Date of Award

8-1999

Degree Name

Master of Arts

Department

Medieval Studies

First Advisor

Dr. Paul E. Szarmach

Second Advisor

Dr. Deborah Deliyannis

Third Advisor

Dr. Thomas Amos

Access Setting

Masters Thesis-Campus Only

Abstract

The collection of fifteen ninth-century sermons attributed to Saint Boniface provides insight into the instruction of newly baptized Christians brought into the fold of the Carolingian realm. This collection, which most likely served as a manual for preachers, contains basic instruction in Christian faith and behavior and supplies written evidence of the preaching prescribed in Carolingian legislation.

The relationship between the sermon collection and Carolingian legislation, however, extends beyond the fulfillment of prescribed preaching. The themes of salvation history and the implications of baptism serve as a backdrop for a demonstration of the present state of mankind and an explanation of how man may be saved. Lists of the commandments of God and works of the devil, the sources of which range from Scripture and the Church Fathers to Carolingian legislation, outline the requirements for partaking in eternal blessedness. In the setting of the sermon collection, these lists reflect the form and content of secular and religious legislation. A comparison of the lists contained within the sermon collection to a variety of legislation, including royal admonitions, capitularia missorum, edicts from the Reform Councils of 813, and episcopal statutes, demonstrates that the sermon collection functioned both as religious instruction and as a body of law for the common Christian outside the sphere of government and administration. The sermon collection attributed to Saint Boniface, therefore, provides not only a source for ninth-century religious instruction, but also evidence for the extent and effectiveness of the Carolingian reform effort.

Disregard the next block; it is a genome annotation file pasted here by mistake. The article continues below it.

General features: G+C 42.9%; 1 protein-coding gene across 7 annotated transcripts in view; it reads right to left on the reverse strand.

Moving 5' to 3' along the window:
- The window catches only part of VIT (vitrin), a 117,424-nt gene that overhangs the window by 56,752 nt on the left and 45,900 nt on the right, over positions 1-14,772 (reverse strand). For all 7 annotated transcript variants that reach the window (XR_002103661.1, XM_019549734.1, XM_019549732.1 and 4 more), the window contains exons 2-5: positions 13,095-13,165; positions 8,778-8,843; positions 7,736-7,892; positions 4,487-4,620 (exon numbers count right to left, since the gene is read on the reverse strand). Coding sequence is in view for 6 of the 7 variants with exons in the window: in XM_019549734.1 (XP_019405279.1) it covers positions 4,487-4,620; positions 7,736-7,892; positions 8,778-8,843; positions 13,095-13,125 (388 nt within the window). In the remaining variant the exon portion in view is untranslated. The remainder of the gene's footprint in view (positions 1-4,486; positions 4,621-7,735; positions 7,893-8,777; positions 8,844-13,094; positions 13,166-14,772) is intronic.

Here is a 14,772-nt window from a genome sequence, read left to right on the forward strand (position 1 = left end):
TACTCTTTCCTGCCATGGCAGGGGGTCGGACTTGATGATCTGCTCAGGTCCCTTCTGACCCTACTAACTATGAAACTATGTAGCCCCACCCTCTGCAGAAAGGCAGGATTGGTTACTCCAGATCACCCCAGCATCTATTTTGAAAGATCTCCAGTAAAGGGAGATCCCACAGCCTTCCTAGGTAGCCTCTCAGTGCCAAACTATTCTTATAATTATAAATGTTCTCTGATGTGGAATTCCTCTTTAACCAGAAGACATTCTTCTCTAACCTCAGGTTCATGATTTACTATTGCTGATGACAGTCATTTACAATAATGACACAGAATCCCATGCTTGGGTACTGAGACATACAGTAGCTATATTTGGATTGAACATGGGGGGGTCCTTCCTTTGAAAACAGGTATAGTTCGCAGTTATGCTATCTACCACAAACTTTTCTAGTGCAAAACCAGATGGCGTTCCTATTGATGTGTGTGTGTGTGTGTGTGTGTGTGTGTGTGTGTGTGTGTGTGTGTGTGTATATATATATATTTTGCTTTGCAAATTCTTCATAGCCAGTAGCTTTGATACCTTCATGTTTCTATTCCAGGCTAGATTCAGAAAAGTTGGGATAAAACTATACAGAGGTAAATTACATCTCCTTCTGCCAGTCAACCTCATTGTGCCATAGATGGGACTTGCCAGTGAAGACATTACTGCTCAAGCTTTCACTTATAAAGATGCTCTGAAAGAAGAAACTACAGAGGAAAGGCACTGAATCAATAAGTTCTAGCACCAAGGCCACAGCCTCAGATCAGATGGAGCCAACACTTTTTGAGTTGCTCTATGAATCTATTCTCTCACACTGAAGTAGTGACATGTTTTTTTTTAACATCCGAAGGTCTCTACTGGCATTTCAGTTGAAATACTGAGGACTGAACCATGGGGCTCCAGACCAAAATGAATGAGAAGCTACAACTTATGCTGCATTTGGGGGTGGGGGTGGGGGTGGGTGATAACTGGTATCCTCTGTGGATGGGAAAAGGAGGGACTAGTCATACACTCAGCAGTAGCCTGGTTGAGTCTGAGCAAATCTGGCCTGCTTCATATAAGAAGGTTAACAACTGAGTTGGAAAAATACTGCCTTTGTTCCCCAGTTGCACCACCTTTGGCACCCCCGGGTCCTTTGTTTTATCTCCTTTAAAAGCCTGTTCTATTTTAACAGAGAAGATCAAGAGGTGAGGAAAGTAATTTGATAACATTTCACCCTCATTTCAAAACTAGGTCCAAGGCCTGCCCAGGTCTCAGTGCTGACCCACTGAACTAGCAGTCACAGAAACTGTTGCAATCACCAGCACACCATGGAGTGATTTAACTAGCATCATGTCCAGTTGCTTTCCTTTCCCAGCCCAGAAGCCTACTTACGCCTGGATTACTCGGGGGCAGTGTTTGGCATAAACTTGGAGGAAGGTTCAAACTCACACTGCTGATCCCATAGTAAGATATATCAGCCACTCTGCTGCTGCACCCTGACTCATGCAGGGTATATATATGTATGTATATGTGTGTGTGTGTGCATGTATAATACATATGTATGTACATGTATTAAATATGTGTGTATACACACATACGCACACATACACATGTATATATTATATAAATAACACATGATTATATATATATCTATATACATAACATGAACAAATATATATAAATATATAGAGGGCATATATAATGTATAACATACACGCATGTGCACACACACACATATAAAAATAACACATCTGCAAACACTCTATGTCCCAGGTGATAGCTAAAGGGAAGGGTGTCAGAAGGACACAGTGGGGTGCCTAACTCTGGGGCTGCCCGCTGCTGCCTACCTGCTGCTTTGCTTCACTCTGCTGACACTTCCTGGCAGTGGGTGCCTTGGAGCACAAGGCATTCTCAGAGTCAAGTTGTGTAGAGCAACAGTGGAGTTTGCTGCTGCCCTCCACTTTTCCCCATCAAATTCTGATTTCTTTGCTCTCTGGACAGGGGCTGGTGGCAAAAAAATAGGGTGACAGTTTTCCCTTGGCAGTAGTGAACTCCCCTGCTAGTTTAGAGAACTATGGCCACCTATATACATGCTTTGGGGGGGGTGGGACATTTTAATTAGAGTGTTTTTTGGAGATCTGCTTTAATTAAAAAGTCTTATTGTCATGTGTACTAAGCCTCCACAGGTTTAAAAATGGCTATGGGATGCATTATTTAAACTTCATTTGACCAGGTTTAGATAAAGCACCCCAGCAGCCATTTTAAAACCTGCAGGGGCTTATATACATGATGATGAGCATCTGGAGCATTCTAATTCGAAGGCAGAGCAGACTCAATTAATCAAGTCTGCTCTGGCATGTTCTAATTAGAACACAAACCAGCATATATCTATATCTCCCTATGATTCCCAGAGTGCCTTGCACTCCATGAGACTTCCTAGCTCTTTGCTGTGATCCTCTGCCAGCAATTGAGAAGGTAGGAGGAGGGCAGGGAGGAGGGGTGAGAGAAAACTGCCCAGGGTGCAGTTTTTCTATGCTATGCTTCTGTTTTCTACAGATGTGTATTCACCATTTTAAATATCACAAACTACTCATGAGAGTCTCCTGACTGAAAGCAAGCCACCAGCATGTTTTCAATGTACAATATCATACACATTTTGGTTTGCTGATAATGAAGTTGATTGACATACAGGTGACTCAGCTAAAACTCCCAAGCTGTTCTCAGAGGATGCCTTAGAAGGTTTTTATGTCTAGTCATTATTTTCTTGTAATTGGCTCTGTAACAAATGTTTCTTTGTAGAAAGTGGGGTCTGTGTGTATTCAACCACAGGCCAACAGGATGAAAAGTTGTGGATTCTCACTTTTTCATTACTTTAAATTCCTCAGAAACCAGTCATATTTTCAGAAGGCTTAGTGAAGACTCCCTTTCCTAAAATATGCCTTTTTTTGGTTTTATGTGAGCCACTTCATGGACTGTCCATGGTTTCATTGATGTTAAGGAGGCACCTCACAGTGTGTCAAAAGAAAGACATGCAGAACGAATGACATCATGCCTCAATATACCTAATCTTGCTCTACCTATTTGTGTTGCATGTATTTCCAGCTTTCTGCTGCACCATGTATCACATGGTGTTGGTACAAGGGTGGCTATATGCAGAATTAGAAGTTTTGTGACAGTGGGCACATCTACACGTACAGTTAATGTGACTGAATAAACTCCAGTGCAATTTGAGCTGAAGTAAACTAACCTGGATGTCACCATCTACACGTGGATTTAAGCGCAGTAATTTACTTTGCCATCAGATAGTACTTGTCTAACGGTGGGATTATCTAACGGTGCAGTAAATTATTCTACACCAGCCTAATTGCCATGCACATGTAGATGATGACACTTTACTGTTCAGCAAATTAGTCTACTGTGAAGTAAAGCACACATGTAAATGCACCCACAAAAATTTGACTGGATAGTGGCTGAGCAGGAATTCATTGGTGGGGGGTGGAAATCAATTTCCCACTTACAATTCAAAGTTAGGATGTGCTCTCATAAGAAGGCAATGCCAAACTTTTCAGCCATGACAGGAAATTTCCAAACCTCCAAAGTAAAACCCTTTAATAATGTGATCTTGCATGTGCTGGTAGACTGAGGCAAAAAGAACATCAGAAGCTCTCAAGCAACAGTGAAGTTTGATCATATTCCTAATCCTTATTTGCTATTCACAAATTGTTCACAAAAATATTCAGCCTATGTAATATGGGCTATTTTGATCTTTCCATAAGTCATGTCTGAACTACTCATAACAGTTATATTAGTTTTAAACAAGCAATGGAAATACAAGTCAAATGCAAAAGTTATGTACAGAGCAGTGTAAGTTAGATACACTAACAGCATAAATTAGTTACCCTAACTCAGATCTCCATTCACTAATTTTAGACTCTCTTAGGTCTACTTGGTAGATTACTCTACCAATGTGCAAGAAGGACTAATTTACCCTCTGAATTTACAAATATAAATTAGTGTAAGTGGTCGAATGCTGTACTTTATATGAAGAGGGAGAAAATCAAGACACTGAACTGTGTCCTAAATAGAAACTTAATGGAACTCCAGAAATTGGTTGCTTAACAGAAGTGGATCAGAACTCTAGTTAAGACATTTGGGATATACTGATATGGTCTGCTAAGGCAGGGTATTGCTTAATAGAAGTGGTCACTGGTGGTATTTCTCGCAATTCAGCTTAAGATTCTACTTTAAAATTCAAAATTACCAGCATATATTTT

Share

COinS